Heavy rain, strong waves and flooding brought odd objects on the shore after Hurricane Dorian
Cape Hatteras National Seashore has issued an unusual warning to tourists, as the national park begins reopening in the wake of Hurricane Dorian.
Beware of things buried in the sand.
“Beachgoers should be aware of ocean debris that may have washed ashore and buried items that were exposed during tropical storm conditions,” the National Park Service warned.
Hurricane Dorian has already been credited with depositing two Civil War cannon balls on Folly Beach in South Carolina over the weekend, and there’s no reason to believe it won’t happen elsewhere, experts say.
The Charleston County Sheriff’s Office in South Carolina issued a similar warning, noting staff have been scanning beaches for “for any old bombs and ordnance revealed by erosion.”
The National Park Service is slowly reopening facilities on the Outer Banks to tourists, prompting concerns over what they might find in areas washed with storm surge 7 feet above normal. Flooding was an issue, and multiple National Park Service buildings sustained damage.
“While the Seashore is pleased to reopen almost all visitor areas on Hatteras Island, some park areas, businesses, and many community members are still recovering from the harsh impacts of Hurricane Dorian. We ask for your patience while the community continues to recover,” Cape Hatteras Superintendent David Hallac said in a release.
Hurricanes have long been blamed for revealing surprises buried in the sand, including shipwrecks.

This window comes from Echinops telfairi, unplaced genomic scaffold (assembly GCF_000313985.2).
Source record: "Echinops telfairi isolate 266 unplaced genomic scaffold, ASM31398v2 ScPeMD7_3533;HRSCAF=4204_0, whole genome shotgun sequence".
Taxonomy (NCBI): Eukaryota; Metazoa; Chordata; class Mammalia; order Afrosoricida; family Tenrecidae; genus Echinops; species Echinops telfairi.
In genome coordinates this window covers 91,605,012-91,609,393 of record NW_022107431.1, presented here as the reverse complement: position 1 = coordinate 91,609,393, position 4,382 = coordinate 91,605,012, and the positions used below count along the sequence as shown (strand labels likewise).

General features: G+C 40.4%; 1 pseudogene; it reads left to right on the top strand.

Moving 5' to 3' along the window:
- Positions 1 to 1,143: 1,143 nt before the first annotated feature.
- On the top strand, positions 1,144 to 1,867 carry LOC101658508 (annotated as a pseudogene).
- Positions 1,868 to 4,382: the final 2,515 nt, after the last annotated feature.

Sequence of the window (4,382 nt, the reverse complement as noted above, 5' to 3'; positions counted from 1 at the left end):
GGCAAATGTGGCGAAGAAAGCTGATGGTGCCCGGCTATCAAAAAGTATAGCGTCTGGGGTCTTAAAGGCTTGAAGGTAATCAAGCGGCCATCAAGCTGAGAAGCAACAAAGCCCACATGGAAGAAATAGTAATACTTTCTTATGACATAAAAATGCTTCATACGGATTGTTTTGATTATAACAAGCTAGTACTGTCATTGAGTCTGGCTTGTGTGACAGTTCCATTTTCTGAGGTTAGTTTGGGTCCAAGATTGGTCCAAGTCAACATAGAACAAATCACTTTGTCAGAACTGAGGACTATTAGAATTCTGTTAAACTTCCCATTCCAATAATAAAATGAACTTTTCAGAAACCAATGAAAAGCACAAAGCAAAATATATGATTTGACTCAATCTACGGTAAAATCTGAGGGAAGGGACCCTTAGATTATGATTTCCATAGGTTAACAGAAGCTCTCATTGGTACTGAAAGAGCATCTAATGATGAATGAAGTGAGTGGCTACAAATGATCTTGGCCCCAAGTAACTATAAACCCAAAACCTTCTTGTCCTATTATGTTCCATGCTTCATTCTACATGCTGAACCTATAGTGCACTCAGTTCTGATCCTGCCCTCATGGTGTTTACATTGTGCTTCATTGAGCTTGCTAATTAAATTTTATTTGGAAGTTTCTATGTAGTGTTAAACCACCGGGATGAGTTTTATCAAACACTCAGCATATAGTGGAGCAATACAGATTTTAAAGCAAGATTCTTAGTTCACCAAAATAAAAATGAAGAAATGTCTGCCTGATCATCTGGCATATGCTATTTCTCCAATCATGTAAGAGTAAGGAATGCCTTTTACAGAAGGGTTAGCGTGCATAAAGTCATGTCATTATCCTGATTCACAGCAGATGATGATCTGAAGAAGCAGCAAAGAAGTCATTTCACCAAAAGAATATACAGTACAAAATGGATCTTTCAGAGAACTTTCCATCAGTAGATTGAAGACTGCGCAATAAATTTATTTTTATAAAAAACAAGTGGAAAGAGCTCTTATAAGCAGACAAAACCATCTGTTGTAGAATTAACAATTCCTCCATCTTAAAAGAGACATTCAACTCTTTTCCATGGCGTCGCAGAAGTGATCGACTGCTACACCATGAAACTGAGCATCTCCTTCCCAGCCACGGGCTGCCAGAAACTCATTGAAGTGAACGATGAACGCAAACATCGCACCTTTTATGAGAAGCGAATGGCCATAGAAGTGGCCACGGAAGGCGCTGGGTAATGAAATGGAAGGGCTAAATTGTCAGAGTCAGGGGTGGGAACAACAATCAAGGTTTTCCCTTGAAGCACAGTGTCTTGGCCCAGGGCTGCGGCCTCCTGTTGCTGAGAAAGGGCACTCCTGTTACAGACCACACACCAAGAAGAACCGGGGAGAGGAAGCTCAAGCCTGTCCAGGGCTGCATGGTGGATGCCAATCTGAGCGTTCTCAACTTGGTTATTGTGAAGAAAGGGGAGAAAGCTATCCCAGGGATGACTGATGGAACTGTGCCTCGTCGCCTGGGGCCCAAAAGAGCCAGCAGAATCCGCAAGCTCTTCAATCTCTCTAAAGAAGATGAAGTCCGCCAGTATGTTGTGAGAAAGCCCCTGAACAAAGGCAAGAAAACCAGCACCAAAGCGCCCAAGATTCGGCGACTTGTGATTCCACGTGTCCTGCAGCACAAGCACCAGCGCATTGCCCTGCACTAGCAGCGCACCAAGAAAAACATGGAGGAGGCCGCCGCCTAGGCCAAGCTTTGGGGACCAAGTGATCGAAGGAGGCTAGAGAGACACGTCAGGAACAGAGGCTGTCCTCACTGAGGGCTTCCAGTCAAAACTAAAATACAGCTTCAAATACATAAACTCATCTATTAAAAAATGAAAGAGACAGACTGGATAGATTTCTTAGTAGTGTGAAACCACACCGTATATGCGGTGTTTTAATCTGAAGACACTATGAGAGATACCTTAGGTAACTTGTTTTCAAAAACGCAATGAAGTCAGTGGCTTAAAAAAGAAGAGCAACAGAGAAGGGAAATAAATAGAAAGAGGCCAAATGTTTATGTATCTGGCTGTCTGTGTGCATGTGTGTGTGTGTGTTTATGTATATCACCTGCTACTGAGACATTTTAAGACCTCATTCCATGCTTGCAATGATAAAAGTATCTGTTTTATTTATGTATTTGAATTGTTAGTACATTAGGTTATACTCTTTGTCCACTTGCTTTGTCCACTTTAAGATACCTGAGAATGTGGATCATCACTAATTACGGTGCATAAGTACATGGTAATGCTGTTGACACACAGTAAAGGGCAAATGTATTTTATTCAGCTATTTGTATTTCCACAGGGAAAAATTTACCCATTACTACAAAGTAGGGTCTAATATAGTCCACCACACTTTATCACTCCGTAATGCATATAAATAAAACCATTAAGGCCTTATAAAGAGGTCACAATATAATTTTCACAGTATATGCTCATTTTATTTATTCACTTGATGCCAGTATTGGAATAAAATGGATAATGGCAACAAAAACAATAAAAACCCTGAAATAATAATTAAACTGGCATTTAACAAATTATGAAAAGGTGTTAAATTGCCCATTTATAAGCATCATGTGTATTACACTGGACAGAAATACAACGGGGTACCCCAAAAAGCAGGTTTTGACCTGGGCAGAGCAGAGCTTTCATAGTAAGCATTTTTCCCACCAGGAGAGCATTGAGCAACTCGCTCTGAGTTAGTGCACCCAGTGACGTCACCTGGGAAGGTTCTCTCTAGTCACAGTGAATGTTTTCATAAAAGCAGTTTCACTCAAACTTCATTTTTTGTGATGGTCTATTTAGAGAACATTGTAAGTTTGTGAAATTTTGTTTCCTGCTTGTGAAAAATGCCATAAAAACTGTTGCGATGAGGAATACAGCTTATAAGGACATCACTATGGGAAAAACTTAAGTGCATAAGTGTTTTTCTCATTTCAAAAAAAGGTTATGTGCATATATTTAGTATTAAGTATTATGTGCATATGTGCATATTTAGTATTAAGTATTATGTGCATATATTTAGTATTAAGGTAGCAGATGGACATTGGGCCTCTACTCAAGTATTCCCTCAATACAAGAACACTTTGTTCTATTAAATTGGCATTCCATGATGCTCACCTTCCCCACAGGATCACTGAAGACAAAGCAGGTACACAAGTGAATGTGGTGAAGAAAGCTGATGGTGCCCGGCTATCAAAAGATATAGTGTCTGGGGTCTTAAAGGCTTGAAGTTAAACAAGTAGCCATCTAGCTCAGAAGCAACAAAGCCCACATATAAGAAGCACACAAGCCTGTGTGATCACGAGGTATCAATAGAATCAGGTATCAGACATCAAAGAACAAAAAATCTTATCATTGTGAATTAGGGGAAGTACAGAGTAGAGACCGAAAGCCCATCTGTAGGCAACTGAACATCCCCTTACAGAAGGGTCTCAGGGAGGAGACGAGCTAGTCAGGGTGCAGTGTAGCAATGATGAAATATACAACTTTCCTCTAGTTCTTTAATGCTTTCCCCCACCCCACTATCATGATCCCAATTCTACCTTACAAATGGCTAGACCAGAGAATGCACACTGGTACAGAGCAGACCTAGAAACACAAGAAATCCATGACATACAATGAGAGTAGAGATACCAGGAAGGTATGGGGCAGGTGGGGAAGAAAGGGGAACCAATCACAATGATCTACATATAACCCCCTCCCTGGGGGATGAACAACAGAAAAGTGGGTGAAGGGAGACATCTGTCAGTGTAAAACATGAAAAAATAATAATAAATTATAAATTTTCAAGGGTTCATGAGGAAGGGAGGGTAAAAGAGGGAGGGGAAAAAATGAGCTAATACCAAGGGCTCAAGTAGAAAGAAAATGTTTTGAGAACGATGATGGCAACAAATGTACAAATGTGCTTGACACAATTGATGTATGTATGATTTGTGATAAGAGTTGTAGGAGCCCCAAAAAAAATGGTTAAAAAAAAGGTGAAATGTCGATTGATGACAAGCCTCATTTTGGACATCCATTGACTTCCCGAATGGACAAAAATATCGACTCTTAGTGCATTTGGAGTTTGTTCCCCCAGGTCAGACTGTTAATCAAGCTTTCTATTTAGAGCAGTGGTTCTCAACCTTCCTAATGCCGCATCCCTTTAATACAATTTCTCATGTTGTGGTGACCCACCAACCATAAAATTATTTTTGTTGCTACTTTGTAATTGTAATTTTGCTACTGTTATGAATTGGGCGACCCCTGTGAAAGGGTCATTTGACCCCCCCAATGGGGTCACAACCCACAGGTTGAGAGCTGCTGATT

Missiles, mines and bombs are common on Carolina beaches because they were the site of military exercises in decades past, as well as Civil War battles. Some of the old bombs have proven still active, while others were merely training ordnance, including a 3-and-a-half-foot tall mine that floated ashore at Cape Hatteras in November 2018.
However, the threat of buried surprises also includes things washed out to sea by storms, many of which find their way back to the beach.
Cape Lookout National Seashore, which is just south of Cape Hatteras, posted on Facebook days ago that it found the “harbor filled with debris,” much of which could wash ashore.
Both Cape Hatteras and Cape Lookout national parks reported damage from the storm, including one historic building at the Ocracoke Light Station that “was lifted off its foundation and moved.”
At Cape Hatteras, park officials said they “counted over 130 flooded vehicles just in the NPS parking lot cross from the Visitor Center.”
N.C. 12, which connects the barrier islands, remains closed this week on Ocracoke Island, after the pavement was ripped up by storm surge.